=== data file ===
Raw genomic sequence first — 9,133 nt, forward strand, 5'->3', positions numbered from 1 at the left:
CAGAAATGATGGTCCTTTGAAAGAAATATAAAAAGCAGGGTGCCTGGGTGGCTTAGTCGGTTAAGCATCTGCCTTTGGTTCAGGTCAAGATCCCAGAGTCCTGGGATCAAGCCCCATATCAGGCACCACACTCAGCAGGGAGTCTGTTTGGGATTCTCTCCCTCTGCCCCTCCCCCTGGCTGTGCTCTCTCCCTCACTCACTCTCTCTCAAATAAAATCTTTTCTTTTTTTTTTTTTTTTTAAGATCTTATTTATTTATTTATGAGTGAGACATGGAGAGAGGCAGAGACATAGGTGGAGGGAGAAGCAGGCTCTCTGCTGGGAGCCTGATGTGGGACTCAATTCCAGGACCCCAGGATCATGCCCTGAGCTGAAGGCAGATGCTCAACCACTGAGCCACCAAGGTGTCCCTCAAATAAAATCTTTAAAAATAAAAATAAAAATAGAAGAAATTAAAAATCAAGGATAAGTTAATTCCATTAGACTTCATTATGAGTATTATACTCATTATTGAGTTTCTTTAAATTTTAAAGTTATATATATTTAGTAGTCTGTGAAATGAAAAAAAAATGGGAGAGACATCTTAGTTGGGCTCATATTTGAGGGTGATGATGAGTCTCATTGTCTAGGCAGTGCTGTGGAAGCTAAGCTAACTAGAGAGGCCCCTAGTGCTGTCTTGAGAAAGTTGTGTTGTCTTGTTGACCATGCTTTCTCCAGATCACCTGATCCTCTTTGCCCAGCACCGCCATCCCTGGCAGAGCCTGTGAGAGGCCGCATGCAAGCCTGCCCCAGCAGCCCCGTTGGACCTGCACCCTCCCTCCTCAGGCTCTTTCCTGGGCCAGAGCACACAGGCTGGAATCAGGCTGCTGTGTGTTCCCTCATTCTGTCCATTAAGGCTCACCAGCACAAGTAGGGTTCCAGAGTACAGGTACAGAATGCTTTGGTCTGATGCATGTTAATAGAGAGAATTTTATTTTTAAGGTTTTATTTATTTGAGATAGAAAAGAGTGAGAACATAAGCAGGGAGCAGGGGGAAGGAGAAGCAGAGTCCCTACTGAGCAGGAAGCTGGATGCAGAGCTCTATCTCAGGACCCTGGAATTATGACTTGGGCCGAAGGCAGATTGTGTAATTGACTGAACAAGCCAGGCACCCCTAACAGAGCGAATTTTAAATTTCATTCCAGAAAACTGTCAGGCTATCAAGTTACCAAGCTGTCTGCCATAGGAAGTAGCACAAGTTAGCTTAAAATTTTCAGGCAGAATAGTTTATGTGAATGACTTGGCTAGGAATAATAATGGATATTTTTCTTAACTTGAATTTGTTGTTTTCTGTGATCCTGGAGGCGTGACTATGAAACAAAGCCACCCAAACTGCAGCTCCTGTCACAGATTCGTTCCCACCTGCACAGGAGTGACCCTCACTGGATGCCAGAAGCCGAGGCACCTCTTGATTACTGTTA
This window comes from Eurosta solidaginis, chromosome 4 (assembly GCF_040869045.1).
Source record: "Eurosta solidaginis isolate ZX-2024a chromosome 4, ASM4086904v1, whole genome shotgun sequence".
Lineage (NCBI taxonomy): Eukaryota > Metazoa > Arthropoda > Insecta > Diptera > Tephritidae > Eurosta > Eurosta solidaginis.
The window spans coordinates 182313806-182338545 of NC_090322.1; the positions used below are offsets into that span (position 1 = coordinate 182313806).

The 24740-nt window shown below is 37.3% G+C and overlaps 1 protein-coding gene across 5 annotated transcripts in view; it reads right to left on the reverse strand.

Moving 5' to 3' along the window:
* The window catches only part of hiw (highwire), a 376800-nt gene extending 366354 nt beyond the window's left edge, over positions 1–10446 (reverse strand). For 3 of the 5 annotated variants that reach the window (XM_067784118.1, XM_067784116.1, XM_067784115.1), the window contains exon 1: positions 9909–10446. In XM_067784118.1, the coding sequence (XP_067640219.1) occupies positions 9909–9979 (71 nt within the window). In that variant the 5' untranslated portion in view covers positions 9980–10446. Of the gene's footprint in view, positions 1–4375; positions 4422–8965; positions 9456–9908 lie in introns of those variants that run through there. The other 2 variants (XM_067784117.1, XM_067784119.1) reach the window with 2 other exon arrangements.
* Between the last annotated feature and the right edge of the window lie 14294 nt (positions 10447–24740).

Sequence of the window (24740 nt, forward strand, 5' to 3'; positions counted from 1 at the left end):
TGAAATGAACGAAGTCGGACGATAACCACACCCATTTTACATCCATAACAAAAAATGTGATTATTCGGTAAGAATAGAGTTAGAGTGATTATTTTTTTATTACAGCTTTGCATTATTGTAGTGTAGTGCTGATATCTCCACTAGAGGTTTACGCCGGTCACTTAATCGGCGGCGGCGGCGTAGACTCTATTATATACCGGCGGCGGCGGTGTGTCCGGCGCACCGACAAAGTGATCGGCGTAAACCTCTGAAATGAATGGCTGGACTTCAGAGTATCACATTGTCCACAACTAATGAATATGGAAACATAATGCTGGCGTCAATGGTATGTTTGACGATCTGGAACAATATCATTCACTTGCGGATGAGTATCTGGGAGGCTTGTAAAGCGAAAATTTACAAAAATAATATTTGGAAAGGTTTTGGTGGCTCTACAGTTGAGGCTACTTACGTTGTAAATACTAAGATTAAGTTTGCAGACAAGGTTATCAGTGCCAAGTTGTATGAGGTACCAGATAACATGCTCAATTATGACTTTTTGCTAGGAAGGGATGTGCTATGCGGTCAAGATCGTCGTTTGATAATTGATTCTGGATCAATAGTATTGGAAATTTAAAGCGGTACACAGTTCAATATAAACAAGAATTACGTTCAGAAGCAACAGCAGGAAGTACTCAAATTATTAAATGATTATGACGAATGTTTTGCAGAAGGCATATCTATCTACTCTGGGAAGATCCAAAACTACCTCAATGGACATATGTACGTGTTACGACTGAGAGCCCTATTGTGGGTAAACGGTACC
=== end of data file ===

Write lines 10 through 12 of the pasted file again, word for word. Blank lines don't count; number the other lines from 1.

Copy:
* Between the last annotated feature and the right edge of the window lie 14294 nt (positions 10447–24740).

Sequence of the window (24740 nt, forward strand, 5' to 3'; positions counted from 1 at the left end):
TGAAATGAACGAAGTCGGACGATAACCACACCCATTTTACATCCATAACAAAAAATGTGATTATTCGGTAAGAATAGAGTTAGAGTGATTATTTTTTTATTACAGCTTTGCATTATTGTAGTGTAGTGCTGATATCTCCACTAGAGGTTTACGCCGGTCACTTAATCGGCGGCGGCGGCGTAGACTCTATTATATACCGGCGGCGGCGGTGTGTCCGGCGCACCGACAAAGTGATCGGCGTAAACCTCTGAAATGAATGGCTGGACTTCAGAGTATCACATTGTCCACAACTAATGAATATGGAAACATAATGCTGGCGTCAATGGTATGTTTGACGATCTGGAACAATATCATTCACTTGCGGATGAGTATCTGGGAGGCTTGTAAAGCGAAAATTTACAAAAATAATATTTGGAAAGGTTTTGGTGGCTCTACAGTTGAGGCTACTTACGTTGTAAATACTAAGATTAAGTTTGCAGACAAGGTTATCAGTGCCAAGTTGTATGAGGTACCAGATAACATGCTCAATTATGACTTTTTGCTAGGAAGGGATGTGCTATGCGGTCAAGATCGTCGTTTGATAATTGATTCTGGATCAATAGTATTGGAAATTTAAAGCGGTACACAGTTCAATATAAACAAGAATTACGTTCAGAAGCAACAGCAGGAAGTACTCAAATTATTAAATGATTATGACGAATGTTTTGCAGAAGGCATATCTATCTACTCTGGGAAGATCCAAAACTACCTCAATGGACATATGTACGTGTTACGACTGAGAGCCCTATTGTGGGTAAACGGTACC